chinese market
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Following the outbreak of COVID-19 in China in late 2019, solar manufacturing was severely disrupted in Q1 2020 as the Chinese national holiday was extended and restrictions were placed on movement.

This reduced workforce has cut the supply of critical components for PV modules such as cells, connectors, or glass, and made it almost impossible to ship completed products due to the closure or partial closure of transport routes, and ports.

As restrictions gradually eased, manufacturing in China slowly resumed from late February, and has the potential to reach full capacity by the end of Q2 2020, according to research firm IHS Markit.

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Solar power

Throughout March, as the COVID-19 pandemic quickly spread around the world, disruption to supply has quickly turned to an unprecedented stall in global demand, switching the industry almost overnight from a sellers’ market to a buyers’ markets.

Tight restrictions on people movement have been quickly put in place by governments in almost every major solar market in the world in an effort to curb the spread of the disease are making increasingly challenging to complete installations.

Almost all large projects originally planned for completion in Q1 2020 will be impacted in some way, and roof-top installations will grind to a halt.

COVID-19 will also severely hit the planning and kicking-off of new projects in Q2 2020.

Solar PV outlook

IHS Markit new solar PV outlook forecasts 105GW in 2020, a 16% Y-o-Y decline from 2019 global installations.

The most likely scenario assumes that restrictions will be slowly lifted throughout Q2 2020 and Q3 2020.

IHS Markit predicts activity will return to the market in the second half of the year but gradually, depending on segments and countries.

However, the severity of the global economic downturn triggered by the pandemic will prevent a rapid recovery this year.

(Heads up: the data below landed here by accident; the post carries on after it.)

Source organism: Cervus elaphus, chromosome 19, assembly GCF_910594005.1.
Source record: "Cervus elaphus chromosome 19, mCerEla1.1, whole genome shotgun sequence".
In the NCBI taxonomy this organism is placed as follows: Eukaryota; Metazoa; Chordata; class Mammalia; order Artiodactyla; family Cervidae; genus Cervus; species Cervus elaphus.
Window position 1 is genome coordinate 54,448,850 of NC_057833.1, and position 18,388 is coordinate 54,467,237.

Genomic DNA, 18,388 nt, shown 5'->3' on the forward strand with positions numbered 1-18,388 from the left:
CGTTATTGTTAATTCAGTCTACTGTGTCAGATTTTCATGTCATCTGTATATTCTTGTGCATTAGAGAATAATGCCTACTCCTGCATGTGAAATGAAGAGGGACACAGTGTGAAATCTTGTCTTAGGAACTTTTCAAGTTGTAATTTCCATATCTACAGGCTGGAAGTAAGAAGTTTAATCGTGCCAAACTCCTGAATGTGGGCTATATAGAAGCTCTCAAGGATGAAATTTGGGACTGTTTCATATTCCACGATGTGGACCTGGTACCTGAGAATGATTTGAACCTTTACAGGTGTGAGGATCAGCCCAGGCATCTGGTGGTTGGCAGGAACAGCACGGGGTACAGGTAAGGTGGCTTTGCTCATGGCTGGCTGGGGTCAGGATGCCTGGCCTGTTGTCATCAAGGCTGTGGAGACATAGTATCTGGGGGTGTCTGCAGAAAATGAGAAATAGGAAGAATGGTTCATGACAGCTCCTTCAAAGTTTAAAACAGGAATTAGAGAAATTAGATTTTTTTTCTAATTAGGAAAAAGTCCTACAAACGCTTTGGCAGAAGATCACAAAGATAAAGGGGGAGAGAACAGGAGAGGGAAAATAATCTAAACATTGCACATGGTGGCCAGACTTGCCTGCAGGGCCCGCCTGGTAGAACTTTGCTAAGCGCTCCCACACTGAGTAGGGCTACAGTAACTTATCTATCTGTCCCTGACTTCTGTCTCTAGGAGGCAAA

Some markets may benefit from renewables being featured in the stimulus packages that will be required to help economies recover, but the general financial environment will impact heavily on demand for all types of PV systems.

The hardest-hit regions will be Europe, India and the rest of Asia given that they were some of the largest regions for solar deployment in recent years.

In great contrast to the rest of the world, IHS Markit is increasing its forecast for PV installations in China in 2020 to 45GW – 5GW higher than the general market expectation.

In this exceptional environment, it is assumed that the rapid recovery of demand in H2 2020 will be aided by Government support in order to protect its domestic manufacturing and installation base.

If this is the case, China will once again account for more than 40% of global installations in 2020, as it did each year between 2016 and 2018.

Beyond the colossal short-term disruption that solar will face in the remainder of 2020, the broader question is whether or not there will be a fundamental change to the outlook for solar worldwide under a new economic scenario with low-priced conventional resources.

The view is that, after this major short-term disruption, installation growth will resume from 2021 to continue the growth trajectory that solar PV has seen in the last decade.

Despite this major global health and economic crisis, IHS Markit believes the mid-term fundamentals for solar PV growth continue to be strong, including continued cost reduction, the need for greater resilience and autonomy, low-carbon energy generation, distributed generation and scalability.